Figure 7.

Adult to adult living donor liver transplant, using dual grafts [44].

7.2. ABO-i liver transplant and paired exchange

ABO-incompatible (ABO-i) living donor liver transplants have been in discussion and sparse use for almost three decades, and is reserved for urgent cases only. This is because the five-year patient survival rates in adults are abysmally low at 22% [45]. Therefore, ABO-i LDLT has unpopular amongst transplant surgeons. But in 2003, Rituximab, an anti-CD20 monoclonal antibody was introduced in liver transplantation with excellent graft and patient survival rates for ABO-i LDLT [46]. Since then, there have been various immune-modifications by adding plasmapheresis, splenectomy or immunoadsorption columns to Rituximab therapy, in order to successfully cross the blood group incompatibility barrier.

The other alternative to blood group incompatible liver transplant is liver paired exchange. This requires a very high level of coordination between multiple transplant teams as it can be a logistical puzzle. A paired exchange liver transplant in essence, offers superior survival advantage over an ABO-i liver transplant, but the level of communication can strain the system to fail. There are also socio-cultural issues amongst patients in accepting someone else’s organ, therefore the success rate of liver exchange matching can be as low as <10% [47]. But its conceptual possibility has been well established with excellent outcomes.

ABO-i liver transplants have a valuable role in patients where socio-cultural barriers deter them from participating in the exchange program. At the same time, certain patients cannot tolerate higher level of immunosuppression and therefore will not be suitable for an ABO-i liver transplant, requiring higher levels of immunosuppression and immune-modulation. But, the availability of multiple options offer valuable and real choices for patients, that meet their individual needs and agrees with their beliefs.

7.3. Tolerance in liver transplant

The liver has been considered very tolerant in solid organ transplantation, but its mechanism is still unclear. Application of regulatory T (T-reg) cells are in experimental stages, but have offered promising early results in solid organ transplantation including LDLT. However, most studies have focused on the applicability and short-term success as of now, but there is a real concern of chronic rejection with auto-antigens in T-reg therapies.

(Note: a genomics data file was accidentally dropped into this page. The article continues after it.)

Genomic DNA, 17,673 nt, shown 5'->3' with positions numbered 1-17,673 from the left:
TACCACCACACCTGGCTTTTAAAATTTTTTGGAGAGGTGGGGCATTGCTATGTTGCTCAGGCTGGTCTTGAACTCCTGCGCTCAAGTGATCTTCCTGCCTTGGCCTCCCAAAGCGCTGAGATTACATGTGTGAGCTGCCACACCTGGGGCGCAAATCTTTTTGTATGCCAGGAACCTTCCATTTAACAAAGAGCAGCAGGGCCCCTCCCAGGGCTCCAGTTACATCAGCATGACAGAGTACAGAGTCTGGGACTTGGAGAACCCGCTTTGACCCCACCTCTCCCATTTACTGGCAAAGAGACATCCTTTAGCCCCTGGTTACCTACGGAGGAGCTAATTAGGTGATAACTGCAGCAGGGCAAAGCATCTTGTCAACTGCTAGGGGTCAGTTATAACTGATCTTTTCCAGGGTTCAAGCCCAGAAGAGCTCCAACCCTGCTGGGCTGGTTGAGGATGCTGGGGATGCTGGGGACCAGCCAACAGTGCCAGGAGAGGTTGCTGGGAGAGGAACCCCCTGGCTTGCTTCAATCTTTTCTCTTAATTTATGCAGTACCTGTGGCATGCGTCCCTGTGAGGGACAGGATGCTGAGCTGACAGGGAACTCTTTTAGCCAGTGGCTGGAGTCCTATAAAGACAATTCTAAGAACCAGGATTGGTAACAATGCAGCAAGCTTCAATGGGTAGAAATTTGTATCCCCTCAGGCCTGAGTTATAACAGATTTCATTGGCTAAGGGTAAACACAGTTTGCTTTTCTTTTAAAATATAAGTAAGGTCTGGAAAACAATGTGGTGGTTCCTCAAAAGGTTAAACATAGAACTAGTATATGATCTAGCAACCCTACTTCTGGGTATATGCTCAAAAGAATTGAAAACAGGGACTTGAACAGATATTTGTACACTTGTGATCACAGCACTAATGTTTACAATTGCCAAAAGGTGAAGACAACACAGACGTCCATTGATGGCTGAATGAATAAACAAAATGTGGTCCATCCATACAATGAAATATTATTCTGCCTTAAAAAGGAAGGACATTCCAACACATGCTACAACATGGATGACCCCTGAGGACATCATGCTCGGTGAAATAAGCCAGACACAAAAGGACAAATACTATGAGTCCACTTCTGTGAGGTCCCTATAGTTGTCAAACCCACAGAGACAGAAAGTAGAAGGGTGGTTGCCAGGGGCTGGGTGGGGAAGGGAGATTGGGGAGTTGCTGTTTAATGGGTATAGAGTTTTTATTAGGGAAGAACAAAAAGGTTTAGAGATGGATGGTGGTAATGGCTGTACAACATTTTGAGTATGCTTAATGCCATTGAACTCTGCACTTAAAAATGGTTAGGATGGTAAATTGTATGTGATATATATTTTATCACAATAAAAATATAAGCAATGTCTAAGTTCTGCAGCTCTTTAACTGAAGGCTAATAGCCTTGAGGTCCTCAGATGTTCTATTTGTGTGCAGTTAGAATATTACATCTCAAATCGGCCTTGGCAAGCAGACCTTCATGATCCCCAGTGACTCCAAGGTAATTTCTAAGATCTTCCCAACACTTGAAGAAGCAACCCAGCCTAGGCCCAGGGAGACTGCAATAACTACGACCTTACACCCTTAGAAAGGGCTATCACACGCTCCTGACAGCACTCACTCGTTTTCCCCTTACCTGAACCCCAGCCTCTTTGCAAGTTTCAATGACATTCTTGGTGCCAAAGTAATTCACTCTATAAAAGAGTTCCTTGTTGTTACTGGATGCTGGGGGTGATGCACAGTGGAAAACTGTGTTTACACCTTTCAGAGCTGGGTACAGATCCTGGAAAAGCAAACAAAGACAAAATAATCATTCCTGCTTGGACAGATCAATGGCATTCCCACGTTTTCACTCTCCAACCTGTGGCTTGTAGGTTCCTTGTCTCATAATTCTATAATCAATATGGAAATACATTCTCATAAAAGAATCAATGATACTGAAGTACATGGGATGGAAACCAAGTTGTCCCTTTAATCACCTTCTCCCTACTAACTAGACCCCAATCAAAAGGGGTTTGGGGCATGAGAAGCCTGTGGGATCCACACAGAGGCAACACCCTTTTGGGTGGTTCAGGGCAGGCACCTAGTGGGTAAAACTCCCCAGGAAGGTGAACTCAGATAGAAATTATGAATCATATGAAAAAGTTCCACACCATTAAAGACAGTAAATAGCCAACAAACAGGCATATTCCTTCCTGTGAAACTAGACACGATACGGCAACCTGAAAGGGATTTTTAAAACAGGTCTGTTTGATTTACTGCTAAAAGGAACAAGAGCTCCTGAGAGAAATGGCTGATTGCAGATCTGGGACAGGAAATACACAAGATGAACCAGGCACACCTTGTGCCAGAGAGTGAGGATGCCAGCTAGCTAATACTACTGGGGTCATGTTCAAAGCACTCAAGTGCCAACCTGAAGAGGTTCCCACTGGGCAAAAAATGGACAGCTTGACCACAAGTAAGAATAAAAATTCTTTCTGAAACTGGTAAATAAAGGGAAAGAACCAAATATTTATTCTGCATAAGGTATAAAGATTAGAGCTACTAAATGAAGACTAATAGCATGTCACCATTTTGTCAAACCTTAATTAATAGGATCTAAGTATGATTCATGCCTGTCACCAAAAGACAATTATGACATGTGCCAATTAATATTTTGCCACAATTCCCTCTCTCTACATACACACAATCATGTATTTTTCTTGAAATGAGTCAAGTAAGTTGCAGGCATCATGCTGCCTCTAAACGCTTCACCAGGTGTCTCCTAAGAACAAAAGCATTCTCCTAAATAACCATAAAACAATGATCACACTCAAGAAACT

8. Summary

After the first decade following the inception of LDLT, there were refinements to the surgical technique and in the process of evaluation to select a suitable donor. There were also lessons learnt on how best to select a suitable recipient for LDLT. After being surgically refined, the second decade offered advancements to the learnt lessons on how to extend the donor acceptance boundaries, and at the same time, how best to match the extended spectrum donor to the most appropriate recipient. This benefitted the growing need for liver transplant versus the sparse availability and poor access to deceased donor livers.

The current decade has been focused on entertaining further advancements not just in technique, but in immunosuppression and disease control i.e. hepatitis C treatment.

LDLT in summary has come a long way since 1989, and the future progress is yet to be seen in the direction of 3D-bioprinting, cell therapy and crossing the barrier into successful xenotransplantation.

© 2018 The Author(s). Licensee IntechOpen. This chapter is distributed under the terms of the Creative Commons Attribution 3.0 License, which permits unrestricted use, distribution, and reproduction in any medium, provided the original work is properly cited.

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Ramesh K. Batra and David C. Mulligan (March 1st 2018). Trends and the Current Status of Living Donor Liver Transplant, Liver Research and Clinical Management, Luis Rodrigo, IntechOpen, DOI: 10.5772/intechopen.74818. Available from: